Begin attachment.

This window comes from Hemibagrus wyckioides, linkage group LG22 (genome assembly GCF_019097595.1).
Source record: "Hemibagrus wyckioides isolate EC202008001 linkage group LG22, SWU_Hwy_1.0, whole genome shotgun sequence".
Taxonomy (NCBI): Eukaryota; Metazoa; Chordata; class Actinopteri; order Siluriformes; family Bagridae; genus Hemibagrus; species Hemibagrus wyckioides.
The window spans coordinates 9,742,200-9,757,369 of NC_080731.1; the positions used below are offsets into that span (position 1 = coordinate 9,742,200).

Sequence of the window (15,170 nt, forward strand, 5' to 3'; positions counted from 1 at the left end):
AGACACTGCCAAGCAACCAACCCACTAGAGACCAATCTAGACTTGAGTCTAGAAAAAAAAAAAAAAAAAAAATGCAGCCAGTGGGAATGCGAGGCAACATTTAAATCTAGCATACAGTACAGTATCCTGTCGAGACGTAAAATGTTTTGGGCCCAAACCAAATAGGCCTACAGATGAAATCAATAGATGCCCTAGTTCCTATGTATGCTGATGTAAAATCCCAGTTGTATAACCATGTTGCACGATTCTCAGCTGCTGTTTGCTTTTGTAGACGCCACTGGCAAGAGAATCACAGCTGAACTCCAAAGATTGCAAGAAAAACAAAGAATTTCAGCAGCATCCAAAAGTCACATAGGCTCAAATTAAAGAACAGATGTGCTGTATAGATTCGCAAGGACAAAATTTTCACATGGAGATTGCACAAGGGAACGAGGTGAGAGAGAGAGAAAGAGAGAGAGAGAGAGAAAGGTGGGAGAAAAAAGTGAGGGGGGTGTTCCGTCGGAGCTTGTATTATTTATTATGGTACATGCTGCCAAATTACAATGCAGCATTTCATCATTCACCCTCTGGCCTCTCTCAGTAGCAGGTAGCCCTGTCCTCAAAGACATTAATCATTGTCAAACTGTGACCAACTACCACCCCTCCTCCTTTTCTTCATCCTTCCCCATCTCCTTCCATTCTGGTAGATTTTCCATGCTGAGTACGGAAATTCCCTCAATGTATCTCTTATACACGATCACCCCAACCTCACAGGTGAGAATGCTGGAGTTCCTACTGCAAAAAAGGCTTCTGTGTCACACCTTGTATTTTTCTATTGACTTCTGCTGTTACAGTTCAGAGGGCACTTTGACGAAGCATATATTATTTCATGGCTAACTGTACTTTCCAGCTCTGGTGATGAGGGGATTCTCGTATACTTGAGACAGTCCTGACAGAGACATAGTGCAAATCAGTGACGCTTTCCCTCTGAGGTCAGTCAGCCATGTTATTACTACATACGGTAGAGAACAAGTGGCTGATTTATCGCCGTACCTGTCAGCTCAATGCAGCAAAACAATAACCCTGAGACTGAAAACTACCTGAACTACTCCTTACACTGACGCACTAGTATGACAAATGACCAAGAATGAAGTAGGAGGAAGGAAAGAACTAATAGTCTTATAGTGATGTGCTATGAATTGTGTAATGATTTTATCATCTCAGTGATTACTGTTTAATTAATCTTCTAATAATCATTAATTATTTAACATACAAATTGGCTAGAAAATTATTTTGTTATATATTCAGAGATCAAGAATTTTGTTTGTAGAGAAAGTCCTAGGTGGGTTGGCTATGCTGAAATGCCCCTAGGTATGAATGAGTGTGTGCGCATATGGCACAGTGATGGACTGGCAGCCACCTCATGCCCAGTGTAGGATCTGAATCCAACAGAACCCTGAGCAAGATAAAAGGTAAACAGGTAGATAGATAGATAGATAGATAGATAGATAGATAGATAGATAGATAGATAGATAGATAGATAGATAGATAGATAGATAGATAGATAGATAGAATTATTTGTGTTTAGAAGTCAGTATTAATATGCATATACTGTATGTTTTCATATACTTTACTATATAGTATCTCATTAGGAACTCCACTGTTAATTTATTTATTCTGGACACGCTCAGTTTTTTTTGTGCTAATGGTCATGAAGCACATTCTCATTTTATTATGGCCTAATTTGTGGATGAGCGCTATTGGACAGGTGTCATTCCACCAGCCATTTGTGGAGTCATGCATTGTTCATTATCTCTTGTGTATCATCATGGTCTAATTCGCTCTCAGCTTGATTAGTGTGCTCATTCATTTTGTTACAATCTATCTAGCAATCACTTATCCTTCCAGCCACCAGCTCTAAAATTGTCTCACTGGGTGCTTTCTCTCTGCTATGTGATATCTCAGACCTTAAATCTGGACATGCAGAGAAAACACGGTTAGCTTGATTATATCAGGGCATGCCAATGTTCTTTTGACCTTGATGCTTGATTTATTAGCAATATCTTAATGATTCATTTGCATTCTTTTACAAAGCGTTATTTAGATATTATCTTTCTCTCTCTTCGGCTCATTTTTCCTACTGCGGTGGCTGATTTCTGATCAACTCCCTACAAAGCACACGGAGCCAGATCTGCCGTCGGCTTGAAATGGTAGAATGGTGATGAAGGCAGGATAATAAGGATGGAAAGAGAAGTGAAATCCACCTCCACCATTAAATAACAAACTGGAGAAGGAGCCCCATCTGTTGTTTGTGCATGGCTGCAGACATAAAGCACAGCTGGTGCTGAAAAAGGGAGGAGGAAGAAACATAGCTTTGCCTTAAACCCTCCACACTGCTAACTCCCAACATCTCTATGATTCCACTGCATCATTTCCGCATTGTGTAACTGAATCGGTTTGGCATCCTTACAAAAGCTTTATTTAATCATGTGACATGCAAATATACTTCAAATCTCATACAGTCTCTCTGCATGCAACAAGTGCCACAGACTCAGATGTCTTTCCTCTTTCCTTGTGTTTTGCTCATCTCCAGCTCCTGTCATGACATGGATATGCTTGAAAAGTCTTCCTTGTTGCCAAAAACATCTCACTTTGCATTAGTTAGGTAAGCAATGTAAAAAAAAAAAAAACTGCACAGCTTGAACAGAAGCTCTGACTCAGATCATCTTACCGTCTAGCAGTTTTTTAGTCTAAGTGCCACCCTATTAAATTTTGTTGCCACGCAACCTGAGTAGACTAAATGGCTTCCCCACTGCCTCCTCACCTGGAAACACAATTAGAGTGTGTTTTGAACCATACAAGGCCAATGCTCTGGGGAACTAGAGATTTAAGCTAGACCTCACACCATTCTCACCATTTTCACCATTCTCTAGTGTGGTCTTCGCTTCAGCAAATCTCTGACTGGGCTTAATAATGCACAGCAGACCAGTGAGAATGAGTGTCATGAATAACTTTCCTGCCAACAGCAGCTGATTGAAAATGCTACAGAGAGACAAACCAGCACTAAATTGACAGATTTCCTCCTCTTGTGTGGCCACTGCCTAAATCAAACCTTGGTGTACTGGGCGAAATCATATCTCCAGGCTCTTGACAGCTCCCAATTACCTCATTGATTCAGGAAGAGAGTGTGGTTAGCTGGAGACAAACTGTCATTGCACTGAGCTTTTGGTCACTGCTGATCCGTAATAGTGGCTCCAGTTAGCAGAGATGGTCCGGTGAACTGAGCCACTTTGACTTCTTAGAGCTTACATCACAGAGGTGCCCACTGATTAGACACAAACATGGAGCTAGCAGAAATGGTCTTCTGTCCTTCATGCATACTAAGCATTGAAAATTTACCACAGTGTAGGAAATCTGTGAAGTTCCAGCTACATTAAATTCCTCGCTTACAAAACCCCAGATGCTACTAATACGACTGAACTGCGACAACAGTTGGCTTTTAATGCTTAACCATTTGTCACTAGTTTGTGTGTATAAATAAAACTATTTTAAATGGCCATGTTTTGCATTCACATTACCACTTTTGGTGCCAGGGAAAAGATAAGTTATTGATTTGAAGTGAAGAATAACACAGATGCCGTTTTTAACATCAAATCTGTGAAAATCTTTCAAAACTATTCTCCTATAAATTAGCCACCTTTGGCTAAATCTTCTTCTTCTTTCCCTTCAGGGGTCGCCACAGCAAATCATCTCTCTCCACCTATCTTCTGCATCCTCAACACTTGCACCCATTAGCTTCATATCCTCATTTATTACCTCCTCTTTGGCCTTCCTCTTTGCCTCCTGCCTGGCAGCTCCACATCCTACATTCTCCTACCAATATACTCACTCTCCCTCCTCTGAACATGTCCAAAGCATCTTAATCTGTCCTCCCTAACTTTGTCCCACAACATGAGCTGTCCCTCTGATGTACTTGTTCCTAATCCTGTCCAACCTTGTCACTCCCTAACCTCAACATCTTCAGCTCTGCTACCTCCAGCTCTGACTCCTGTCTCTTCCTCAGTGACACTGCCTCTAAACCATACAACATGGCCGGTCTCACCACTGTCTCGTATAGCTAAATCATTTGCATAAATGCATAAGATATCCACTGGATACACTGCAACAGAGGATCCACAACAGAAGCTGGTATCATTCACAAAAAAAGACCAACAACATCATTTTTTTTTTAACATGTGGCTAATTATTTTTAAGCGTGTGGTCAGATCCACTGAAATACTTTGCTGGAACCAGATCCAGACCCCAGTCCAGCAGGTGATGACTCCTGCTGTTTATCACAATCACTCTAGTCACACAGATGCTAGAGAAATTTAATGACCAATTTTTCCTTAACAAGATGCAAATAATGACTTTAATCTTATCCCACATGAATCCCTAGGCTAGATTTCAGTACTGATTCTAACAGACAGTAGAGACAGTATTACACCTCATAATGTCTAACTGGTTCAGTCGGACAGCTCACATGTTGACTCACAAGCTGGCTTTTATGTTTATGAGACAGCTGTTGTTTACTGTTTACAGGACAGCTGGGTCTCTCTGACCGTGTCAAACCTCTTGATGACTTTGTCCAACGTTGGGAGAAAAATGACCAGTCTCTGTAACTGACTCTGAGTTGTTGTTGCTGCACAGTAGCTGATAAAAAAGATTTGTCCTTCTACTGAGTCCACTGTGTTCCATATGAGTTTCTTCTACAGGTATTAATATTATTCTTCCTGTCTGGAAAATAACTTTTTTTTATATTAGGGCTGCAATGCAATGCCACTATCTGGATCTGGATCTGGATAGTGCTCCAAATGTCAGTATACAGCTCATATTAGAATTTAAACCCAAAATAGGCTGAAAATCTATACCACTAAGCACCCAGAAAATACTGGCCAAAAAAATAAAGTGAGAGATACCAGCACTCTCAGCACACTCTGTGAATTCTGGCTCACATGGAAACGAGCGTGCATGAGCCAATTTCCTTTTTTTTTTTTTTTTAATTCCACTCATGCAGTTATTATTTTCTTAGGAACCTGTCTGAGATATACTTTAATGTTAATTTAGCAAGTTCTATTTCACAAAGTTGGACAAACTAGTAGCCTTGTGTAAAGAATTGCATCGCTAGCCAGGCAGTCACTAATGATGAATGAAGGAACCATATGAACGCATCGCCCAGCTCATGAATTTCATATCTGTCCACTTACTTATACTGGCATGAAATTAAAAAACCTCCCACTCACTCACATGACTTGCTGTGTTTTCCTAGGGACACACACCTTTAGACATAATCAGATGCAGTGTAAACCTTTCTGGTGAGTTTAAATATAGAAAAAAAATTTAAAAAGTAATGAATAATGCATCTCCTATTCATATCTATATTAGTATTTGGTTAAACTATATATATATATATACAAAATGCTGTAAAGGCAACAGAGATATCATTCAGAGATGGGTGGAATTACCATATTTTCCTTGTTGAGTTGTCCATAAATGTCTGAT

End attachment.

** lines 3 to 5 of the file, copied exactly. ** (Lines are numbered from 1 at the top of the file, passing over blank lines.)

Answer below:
Taxonomy (NCBI): Eukaryota; Metazoa; Chordata; class Actinopteri; order Siluriformes; family Bagridae; genus Hemibagrus; species Hemibagrus wyckioides.
The window spans coordinates 9,742,200-9,757,369 of NC_080731.1; the positions used below are offsets into that span (position 1 = coordinate 9,742,200).

Sequence of the window (15,170 nt, forward strand, 5' to 3'; positions counted from 1 at the left end):